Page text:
Opinion: The indefensible liberal urge to humanize Charles Manson

Charles Manson
Charles Manson is escorted to court in Los Angeles in 1969.

To the editor: The only thing that made Charles Manson “human” is the fact that, like other people, he possessed arms, legs and everything else that makes him a member of our species. Internally, he was a hopelessly flawed and dangerous individual, a monster in human form. (“The human side of Charlie Manson,” Opinion, Nov. 20)

Author David L. Ulin’s statement that Manson was “perhaps not so utterly different from the rest of us” borders on insanity, a stark illustration of how far removed from reality a liberal ideology can be. If Manson was like the rest of us, then why was he imprisoned in the first place?

Jon Nelson, Panorama City



To the editor: We have for millenniums regarded evil, like gravity, as an independent force of nature. Now long past the age when that view was established in our culture, we still resist what Ulin is courageously willing to state: There are myriad social and clinical deficits that produce mass killers, and if we continue to merely exoticize evil, we retard our efforts to understand how sociopaths are produced.

Ulin tells us Manson was abused as a child. I would have been shocked to learn otherwise. The emotional, psychological and social capital required to cultivate a life is immense. Deficiencies often lead to aberrant and violent behaviors.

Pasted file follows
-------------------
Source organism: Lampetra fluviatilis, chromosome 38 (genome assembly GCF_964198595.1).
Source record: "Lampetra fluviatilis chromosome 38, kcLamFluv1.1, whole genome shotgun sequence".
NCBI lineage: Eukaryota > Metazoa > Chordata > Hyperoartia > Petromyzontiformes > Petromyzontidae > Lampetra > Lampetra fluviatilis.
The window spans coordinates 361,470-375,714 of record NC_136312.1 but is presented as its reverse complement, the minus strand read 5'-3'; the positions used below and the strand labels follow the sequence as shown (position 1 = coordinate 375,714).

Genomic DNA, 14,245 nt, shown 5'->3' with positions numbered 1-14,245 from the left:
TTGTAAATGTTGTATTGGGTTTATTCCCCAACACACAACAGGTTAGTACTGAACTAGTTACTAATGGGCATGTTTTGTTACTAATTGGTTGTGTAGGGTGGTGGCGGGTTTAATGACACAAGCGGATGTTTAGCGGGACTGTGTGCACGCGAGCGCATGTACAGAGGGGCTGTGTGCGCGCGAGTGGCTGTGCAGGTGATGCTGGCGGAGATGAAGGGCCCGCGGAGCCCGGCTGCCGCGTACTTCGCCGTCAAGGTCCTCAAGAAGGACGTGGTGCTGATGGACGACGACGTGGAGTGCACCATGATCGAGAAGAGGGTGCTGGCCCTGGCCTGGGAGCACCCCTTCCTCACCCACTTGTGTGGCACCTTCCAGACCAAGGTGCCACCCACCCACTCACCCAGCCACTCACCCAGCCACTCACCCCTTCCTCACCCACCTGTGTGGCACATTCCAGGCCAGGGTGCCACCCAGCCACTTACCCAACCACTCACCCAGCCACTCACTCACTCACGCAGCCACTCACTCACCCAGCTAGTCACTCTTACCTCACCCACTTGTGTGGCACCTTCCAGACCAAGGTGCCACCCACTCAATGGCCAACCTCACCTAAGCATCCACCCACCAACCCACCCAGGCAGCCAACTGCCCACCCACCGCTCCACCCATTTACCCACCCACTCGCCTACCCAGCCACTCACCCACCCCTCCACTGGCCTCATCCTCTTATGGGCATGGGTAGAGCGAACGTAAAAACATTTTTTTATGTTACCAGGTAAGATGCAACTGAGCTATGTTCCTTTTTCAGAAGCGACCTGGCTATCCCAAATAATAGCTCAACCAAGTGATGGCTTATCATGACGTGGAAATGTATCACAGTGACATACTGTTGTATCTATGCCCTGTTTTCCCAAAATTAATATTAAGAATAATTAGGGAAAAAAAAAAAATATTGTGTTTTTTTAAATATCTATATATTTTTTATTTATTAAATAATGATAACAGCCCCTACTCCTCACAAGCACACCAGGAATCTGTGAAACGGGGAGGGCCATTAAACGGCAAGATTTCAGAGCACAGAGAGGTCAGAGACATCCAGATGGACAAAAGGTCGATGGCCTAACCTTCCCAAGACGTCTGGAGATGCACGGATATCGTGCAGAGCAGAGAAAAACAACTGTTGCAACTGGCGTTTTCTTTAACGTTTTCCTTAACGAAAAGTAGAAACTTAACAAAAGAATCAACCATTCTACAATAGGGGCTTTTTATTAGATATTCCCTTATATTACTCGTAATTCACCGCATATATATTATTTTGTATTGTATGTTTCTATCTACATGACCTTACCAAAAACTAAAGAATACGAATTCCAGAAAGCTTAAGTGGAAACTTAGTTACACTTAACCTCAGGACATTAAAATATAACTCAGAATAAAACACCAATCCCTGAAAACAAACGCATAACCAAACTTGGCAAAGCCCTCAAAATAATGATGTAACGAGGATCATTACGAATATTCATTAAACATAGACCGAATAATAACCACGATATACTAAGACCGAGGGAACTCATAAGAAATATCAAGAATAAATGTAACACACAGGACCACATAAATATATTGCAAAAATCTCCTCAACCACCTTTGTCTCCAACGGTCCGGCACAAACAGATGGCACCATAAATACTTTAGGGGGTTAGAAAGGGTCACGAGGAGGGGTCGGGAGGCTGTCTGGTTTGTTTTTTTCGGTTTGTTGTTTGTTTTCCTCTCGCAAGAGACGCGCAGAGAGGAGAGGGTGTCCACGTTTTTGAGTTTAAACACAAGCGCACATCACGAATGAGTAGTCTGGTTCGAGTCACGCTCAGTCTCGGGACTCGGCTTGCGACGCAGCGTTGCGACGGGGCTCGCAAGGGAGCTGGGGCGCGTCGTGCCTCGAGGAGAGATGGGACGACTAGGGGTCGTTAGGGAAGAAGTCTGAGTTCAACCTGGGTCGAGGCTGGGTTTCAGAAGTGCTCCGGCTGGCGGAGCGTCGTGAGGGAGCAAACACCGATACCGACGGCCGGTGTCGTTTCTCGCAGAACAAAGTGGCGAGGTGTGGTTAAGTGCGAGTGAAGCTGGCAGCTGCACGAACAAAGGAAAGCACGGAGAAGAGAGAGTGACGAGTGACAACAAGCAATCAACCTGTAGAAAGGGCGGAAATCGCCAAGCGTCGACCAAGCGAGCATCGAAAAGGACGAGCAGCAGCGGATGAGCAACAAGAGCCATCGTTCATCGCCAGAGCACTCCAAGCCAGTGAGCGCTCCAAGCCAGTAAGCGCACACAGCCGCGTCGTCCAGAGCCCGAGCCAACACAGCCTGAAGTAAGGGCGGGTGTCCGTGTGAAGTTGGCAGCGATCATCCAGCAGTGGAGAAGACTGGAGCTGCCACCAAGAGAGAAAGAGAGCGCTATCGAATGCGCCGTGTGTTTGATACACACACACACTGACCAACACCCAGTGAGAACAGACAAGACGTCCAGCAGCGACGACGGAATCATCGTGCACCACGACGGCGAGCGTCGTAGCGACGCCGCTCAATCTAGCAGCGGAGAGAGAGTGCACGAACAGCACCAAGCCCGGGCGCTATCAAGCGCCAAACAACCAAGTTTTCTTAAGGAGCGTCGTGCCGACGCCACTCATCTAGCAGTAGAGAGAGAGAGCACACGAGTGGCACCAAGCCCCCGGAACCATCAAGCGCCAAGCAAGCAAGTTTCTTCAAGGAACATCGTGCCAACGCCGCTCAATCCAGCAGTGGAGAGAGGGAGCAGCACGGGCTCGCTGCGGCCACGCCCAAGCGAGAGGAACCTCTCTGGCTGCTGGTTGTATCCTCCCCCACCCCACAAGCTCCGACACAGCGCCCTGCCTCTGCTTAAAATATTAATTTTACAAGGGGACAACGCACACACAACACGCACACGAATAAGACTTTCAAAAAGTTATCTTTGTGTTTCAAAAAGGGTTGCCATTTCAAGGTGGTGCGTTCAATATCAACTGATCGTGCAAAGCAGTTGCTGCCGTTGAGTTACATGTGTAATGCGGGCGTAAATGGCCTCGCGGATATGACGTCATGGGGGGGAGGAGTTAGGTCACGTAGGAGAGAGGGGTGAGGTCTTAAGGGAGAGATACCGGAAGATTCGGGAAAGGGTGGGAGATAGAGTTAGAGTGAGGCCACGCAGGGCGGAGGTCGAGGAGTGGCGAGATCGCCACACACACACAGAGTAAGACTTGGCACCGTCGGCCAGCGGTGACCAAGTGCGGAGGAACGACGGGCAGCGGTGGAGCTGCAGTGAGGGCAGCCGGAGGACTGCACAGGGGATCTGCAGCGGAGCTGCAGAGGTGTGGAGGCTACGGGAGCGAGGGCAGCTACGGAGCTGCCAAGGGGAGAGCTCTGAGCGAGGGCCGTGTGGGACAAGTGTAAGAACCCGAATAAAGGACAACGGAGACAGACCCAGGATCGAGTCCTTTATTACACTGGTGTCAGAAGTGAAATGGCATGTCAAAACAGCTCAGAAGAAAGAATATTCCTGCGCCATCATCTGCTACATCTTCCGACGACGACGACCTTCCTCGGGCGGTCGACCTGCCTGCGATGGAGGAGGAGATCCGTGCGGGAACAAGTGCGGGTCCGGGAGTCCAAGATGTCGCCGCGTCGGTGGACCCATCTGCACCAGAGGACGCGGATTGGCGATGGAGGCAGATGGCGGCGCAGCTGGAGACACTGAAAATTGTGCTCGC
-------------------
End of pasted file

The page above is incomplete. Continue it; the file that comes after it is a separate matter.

While our educational systems do an admirable job teaching technical skills, we perform less well — as the Dalai Lama recently observed in The Times — educating the heart. To ensure that every person is loved and affirmed may be our most important project.

David DiLeo, San Clemente



To the editor: If I understand Ulin correctly, we should cut Manson some slack because he had a horrible childhood.

Well, boo hoo. So did a lot of people who’ve managed to get through life without developing the urge to see perfect strangers carved up like Thanksgiving turkeys.

To Ulin, who writes of Manson’s “humanity” by arguing “he was perhaps not so utterly different from the rest of us,” I say speak for yourself.

David Browning, Studio City


To the editor: Substitute the names “Adolf Hitler” or “Josef Stalin” for Manson’s, and listen for people to start saying that Manson didn’t kill that many people.

Paraphrasing Bette Davis, I was raised to say nothing but good about the dead. Manson is dead. Good.


Charles Harding, San Pedro

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